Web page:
In January 2019 I came across the term Notan in an article on 1X.com written by the Dutch photographer Wicher Bos (Bos, 2019) called ‘Notan – Why would you want to know about it’.
Bos cites the book ‘Composition’ first published in 1899 by the American painter, photographer and teacher Arthur Wesley Dow (Dow, 2007). In it, Dow rejects the prevailing art teaching, which encouraged ‘imitative drawing’, in favour of compositional considerations. Dow describes the ‘space arts’ (architecture, sculpture and painting) as having three structural elements; line, Notan and colour used to build harmony.
The term Notan, a Japanese word meaning “dark, light”, refers to the quantity of light reflected, or the massing of tones of different values. Notan-beauty means the harmony resulting from the combination of dark and light spaces – whether colored or not – whether in buildings, in pictures or in nature.(Dow, 2007)
A two-value Notan is simply black and white. A three-value Notan being black, white and one grey tone. A four-value Notan being black white and two grey tones. And so on.
Interest in Notan
My interest in Notan was excited for two reasons; the possible influence that Dow may have had on subsequent generations of photographers and the realisation that this is a type of art that I have an attraction to. Firstly the possible influence that Dow may have had.
Dow was an influential arts educator. His 30-year teaching career included spells at Teachers College at Columbia University, the Arts Students League, Pratt Institute and Ipswich Summer School of Art. One of his most notable pupils was the artist Georgia O’Keefe who studied with him in 1912 and 1916. O’Keefe says of Dow:
… I had a technique for handling oil and watercolor easily; Dow gave me something to do with it.(O’Keefe, n.d.)
In her own right, O’Keefe remains a highly significant American artist but in the context of photography, it is perhaps more interesting that she was the wife of Alfred Steiglitz.
Writing in the New York Times the art critic Grace Glueck said of Dow:
Today it’s clear that Dow’s Modernist ideas had an influence on the Photo-Secessionists, the photographers associated with Alfred Stieglitz who flourished in the early 1900’s.(Glueck, 2002)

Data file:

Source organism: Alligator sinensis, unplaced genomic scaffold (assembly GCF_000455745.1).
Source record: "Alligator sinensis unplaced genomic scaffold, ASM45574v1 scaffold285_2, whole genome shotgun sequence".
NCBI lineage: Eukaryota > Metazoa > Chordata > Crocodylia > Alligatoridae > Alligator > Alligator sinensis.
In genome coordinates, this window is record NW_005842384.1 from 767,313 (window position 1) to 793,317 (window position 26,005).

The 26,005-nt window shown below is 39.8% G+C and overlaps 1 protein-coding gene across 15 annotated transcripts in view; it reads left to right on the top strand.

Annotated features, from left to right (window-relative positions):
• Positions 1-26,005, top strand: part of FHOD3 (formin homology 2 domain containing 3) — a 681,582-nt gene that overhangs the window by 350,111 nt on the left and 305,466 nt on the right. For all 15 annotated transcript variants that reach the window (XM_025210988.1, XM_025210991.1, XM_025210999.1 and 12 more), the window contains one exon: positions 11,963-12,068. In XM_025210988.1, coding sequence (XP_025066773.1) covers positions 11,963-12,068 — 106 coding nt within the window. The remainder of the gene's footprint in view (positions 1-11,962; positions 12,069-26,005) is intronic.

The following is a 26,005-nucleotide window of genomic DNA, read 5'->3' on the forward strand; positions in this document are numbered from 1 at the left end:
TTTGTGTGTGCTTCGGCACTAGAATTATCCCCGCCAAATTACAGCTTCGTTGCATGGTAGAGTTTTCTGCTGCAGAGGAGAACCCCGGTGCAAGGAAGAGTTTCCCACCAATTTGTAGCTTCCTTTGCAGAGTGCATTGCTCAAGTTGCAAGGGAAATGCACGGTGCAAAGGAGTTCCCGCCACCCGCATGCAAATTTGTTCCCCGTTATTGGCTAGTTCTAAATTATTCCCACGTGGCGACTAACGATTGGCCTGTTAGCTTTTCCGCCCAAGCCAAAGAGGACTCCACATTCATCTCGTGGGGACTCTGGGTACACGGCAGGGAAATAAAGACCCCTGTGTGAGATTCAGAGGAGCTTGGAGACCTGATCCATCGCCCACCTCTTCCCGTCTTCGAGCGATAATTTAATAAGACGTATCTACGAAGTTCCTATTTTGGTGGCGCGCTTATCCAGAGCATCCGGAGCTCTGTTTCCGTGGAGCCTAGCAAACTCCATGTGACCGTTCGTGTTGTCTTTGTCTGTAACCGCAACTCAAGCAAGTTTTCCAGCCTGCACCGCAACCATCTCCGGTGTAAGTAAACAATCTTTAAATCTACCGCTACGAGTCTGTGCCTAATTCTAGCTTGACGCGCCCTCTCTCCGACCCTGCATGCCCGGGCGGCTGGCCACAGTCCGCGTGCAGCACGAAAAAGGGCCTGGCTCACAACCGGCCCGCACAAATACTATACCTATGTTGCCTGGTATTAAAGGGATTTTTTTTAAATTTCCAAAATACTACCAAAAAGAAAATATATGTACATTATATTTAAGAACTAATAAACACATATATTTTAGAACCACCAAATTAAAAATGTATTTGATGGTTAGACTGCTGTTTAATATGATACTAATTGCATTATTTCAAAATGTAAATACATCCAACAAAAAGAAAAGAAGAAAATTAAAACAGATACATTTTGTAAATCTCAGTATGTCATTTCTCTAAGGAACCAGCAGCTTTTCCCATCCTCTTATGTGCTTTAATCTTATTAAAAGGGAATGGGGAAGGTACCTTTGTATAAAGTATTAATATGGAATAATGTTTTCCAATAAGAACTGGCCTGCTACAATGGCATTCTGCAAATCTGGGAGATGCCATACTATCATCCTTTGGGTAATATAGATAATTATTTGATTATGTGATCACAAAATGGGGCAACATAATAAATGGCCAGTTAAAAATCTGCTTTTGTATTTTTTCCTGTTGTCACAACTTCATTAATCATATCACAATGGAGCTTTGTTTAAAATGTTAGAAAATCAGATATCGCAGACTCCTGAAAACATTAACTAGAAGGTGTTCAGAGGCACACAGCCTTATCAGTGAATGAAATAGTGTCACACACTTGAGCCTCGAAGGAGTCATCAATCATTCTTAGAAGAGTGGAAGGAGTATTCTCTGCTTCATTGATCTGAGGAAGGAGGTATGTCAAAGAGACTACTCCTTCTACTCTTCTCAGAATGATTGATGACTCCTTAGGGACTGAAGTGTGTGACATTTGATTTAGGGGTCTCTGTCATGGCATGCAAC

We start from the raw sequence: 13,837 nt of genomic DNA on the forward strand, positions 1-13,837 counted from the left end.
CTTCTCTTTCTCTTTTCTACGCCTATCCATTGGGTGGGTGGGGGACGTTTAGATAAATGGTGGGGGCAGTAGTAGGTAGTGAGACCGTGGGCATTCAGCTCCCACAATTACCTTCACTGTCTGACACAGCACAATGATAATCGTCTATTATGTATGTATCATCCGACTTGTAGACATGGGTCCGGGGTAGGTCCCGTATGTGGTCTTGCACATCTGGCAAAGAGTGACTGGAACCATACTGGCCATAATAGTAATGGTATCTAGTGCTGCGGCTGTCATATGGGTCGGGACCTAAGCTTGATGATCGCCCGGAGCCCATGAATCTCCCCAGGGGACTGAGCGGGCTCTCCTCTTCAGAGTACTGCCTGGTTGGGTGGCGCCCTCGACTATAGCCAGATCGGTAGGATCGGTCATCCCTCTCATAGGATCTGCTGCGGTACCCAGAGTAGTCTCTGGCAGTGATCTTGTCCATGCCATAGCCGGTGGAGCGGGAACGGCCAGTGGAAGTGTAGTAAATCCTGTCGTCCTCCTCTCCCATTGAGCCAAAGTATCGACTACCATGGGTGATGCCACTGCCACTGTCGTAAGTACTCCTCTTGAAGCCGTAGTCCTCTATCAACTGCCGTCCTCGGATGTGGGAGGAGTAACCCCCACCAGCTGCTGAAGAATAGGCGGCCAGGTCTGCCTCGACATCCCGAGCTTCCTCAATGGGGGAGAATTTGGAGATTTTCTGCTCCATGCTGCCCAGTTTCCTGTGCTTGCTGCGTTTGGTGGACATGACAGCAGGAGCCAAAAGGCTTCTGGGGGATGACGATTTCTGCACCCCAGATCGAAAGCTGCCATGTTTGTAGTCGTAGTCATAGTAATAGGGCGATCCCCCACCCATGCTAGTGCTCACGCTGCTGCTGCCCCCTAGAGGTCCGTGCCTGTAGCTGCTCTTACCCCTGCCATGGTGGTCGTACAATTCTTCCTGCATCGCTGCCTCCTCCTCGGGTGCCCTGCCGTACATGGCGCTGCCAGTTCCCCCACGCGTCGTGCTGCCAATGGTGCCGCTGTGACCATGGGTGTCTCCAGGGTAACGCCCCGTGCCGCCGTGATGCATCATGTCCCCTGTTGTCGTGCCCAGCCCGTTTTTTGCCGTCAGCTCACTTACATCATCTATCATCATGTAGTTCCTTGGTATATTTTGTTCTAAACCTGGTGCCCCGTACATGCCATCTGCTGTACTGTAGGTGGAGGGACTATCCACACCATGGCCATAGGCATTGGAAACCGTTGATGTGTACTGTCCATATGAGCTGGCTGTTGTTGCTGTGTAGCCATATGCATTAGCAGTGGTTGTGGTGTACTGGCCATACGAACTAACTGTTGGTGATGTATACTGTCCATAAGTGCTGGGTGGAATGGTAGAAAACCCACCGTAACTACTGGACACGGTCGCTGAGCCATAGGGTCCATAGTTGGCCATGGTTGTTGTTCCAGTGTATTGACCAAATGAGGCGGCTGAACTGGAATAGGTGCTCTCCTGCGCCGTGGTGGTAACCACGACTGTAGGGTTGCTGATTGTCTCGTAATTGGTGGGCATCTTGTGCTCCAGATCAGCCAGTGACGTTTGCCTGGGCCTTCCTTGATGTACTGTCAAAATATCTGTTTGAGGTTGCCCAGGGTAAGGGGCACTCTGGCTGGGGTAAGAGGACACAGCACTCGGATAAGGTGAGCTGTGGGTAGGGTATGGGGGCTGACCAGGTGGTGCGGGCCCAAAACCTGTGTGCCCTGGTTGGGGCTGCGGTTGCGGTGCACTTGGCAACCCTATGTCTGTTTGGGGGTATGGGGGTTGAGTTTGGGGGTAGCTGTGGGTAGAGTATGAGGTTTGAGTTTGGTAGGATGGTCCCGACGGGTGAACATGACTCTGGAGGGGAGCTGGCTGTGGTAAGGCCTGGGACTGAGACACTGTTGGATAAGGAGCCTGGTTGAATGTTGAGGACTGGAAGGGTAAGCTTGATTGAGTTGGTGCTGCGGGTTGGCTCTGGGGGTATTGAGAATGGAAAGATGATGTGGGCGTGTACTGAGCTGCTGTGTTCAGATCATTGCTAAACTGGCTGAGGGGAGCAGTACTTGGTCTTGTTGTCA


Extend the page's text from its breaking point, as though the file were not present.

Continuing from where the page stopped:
My own interest in Notan
The only piece of art I previously produced was a simple painting (below) of the Polish Physicist Jacob Bronowski (I didn’t physically produce the work but I commissioned and directed it). Produced 20 years ago and inspired by the book ‘The Ascent of Man’ (Bronowski, 1973) it depicts Bronowski lifting the ashes of Jews exterminated in the Auschwitz concentration camps. I hadn’t previously appreciated my interest in depicting images in a Notan fashion.
Here is the relevant part of the powerful BBC series that accompanied the book:
Having learned a little about Notan and realised I obviously have a long-standing attraction to this style, I have decided to complete all further assignments and exercises for the CAN Unit using 2 value Notan.
Dow describes even the best 2 value Notan work as having a ‘harshness’ so it will interesting to see how I can handle this style.
Bronowski, J. (1973). The ascent of man. 1st ed. London: Book Club Associates/BBC, p.374.
Dow, A. (2007). Composition. 9th ed. New York: Dover Publications, pp.3,7, 53-96.
Glueck, G. (2002). ‘The Photographs of Arthur Wesley Dow’. The New York Times. [online] Available at: https://www.nytimes.com/2002/11/15/arts/art-in-review-the-photographs-of-arthur-wesley-dow.html [Accessed 11 Nov. 2019].
O’Keefe, G. (n.d.). Georgia O’Keeffe: Line, Color, Composition – Georgia O’Keeffe Museum. [online] Georgia O’Keeffe Museum. Available at: https://www.okeeffemuseum.org/installation/georgia-okeeffe-line-color-composition/ [Accessed 11 Nov. 2019].